A Charlotte woman was stabbed to death yesterday morning under a bridge just north of Uptown.
According to police, the incident occurred in the 800 block of North College Street, Charlotte-Mecklenburg Police Department said.
#BREAKING CMPD just confirming a woman was stabbed to death under a bridge on N. College St. The victim is believed to be homeless. The suspect is on the run. This is the city’s 50th homicide of 2019. @wcnc pic.twitter.com/PonzAKl81i
— Billie Jean Shaw (@BillieJeanTV) May 9, 2019
The murder became Charlotte’s 50th of the year, compared to just 15 at this time last year.
Our city is now on pace to see almost 50% more murders than we did last year and to become the 22nd deadliest city in America.
According to the Major Cities Chief’s Association, Charlotte saw a total of 85 homicides last year, making us the 31st deadliest city in America for 2018 (in terms of homicides per capita). At 10.1 murders per 100,000 residents, we were just marginally safer than Tampa, FL (at 10.3 per 100,000), Fresno, CA (at 10.7 per 100,000), and Houston, TX (at 11.7 murders per 100,000 residents).
If the 2019 murder rate in Charlotte continues at its current pace (and the murder rates for other cities remain the same), we would jump up 9 places to become the 22nd deadliest city in America, ending the year with 139 total murders at a rate of 16.2 murders per 100,000 residents – higher than Jacksonville (at 15.3 per 100,000), Albuquerque, NM (at 13.4 per 100,000) and Oklahoma City (at 12.5 per 100,000). We would be just slightly safer than Atlanta (at 16.7 per 100,000), Washington, DC (at 17.0 per 100,000), and Oakland, CA (at 17.1 per 100,000).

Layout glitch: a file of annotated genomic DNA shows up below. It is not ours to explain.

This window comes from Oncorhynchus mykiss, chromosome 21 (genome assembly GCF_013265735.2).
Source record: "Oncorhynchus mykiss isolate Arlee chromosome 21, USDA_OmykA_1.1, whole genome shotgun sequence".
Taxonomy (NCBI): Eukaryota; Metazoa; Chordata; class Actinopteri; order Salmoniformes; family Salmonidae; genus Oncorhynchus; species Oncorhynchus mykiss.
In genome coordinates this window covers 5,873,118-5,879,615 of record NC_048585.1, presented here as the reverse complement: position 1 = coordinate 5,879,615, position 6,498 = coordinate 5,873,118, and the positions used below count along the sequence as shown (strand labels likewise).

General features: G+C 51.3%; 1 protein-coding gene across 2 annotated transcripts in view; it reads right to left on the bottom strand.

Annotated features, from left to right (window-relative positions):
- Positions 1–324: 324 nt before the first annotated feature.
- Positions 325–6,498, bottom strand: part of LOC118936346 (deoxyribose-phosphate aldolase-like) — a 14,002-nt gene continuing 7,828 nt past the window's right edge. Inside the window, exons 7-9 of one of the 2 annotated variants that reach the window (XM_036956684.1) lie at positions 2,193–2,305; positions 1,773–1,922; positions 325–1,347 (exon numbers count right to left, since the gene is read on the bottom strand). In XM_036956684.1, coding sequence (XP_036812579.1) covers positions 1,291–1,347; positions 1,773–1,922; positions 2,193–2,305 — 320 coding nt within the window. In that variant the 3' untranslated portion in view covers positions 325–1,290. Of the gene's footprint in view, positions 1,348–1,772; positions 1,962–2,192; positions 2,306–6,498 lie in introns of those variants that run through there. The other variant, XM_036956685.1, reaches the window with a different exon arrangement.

Yesterday CMPD Police Chief Kerr Putney, CMS superintendent Clayton Wilcox, and Charlotte Community Relations Executive Director Willie Ratchford held a joint press conference to talk about the increasing violent crime in our city.
Police Chief Putney said the solution has to be more than investigations and arrests.
“I wish we could arrest our way out of it. We’d have done so already. That’s not the case,” Chief Putney noted.
The leaders all agreed that the solutions must be more focused on prevention and community involvement. They named several new city and county initiatives that will be launched to better equip leaders and citizens with conflict resolution and mediation.
“We should all understand that community safety is not solely the responsibility of the Charlotte-Mecklenburg Police Department,” commented Willie Ratchford. “Community safety is the responsibility of the police department and all citizens — all residents of Charlotte-Mecklenburg working together to make sure that we all have a secure future.”
What else do you think can be done to reduce violent crime in our city?